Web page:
“A true-crime narrative, in the tradition of ‘Helter Skelter,’” is how Maurice Isserman, the Publius Virgilius Rogers Professor of American History, described Days of Rage: America’s Radical Underground, the FBI, and the Forgotten Age of Revolutionary Violence in The New York Times Sunday Book Review section on May 3. Summarizing the book’s focus, he wrote, “What is new and valuable in 'Days of Rage' is the comprehensive overview it provides of the violence perpetrated by would-be revolutionary vanguards from the end of the 1960s through the mid-1980s, including the Weather Underground (initially known as Weatherman), the Black Liberation Army (B.L.A.), the Symbionese Liberation Army (S.L.A.), Fuerzas Armadas de Liberación Nacional Puertorriqueña (F.A.L.N.), as well as a host of freelance desperadoes.”

Isserman noted that the author approached his subject with a balanced perspective at times and  lacked objectivity at others. “While Burrough’s sympathies clearly lie with the pursuers, he provides the pursued the chance to present their side (or for some, like Cathy Wilkerson, a Weather Underground veteran, to express their regrets),” Isserman wrote. Later in the review, however, he observed, “Burrough quotes an F.B.I. agent to the effect that in 1972 there were over 1,900 domestic bombings in the United States, the implication being that they were all committed by left-wing groups. But for many decades before, right-wing groups were responsible for much, perhaps most of the nation’s political violence.” Isserman pointed to the actions of the militant anti-¬Communist Minutemen organization, the Klansmen and the Jewish Defense League as examples of some of those violent right-wing organizations.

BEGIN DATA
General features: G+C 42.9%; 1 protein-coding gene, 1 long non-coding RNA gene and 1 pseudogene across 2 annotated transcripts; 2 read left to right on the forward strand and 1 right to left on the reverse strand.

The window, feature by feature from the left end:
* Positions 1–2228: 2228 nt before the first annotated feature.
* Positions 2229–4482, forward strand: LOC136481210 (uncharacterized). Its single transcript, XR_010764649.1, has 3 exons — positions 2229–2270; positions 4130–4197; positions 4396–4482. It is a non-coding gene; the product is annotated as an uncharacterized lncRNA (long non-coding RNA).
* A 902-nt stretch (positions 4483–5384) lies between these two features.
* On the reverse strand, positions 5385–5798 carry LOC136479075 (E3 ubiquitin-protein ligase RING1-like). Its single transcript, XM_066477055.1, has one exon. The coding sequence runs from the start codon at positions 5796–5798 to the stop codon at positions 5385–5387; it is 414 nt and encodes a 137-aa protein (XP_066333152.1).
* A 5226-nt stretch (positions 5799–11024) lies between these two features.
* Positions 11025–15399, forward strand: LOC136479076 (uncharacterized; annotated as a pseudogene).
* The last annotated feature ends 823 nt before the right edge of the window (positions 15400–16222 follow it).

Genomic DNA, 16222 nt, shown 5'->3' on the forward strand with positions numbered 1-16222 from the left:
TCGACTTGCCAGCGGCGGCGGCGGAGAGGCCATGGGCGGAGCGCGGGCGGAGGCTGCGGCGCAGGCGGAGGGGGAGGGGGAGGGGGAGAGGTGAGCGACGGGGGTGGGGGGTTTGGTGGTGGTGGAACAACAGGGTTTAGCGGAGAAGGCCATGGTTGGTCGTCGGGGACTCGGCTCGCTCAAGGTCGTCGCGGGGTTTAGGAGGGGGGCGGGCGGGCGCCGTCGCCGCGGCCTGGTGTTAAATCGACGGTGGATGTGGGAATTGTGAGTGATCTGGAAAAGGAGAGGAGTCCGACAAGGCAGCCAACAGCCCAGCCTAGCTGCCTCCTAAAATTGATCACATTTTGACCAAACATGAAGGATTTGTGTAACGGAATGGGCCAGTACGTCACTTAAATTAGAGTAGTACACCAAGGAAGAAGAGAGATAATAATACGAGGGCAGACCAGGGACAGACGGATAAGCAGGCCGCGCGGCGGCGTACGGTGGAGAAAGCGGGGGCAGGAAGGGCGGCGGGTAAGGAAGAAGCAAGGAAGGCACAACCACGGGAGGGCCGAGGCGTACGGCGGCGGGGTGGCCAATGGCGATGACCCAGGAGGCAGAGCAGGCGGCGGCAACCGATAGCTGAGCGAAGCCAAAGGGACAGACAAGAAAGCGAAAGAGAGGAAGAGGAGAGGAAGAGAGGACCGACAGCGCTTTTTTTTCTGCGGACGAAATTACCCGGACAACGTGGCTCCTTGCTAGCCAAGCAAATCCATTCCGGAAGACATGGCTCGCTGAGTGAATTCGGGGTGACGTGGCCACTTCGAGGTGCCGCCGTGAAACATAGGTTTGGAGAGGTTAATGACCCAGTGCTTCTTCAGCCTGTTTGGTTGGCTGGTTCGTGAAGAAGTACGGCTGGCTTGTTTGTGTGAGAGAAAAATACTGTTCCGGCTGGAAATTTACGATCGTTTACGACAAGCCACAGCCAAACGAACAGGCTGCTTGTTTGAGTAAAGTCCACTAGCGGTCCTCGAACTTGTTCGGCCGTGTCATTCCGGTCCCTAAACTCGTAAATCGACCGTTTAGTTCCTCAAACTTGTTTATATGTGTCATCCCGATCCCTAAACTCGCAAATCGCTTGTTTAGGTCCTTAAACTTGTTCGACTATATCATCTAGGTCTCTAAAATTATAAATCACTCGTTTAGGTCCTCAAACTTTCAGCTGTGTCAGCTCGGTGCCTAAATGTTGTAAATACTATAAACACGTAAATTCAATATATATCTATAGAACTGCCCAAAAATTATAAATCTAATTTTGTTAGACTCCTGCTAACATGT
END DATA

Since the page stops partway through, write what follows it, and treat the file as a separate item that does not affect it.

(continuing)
“Burrough has a weakness for snappy generalizations that brand rather than illuminate the era,” Isserman concluded, noting that “None of [Burrough’s generalizations] is very helpful in explaining why, out of S.D.S.’s 100,000 ‘angry, idealistic’ members in 1968-69, only 200 showed up for Weatherman’s violent ‘Days of Rage’ street actions in Chicago in October 1969, and even fewer followed Bernadine Dohrn, Bill Ayers and their comrades into the Weather Underground several months later.”

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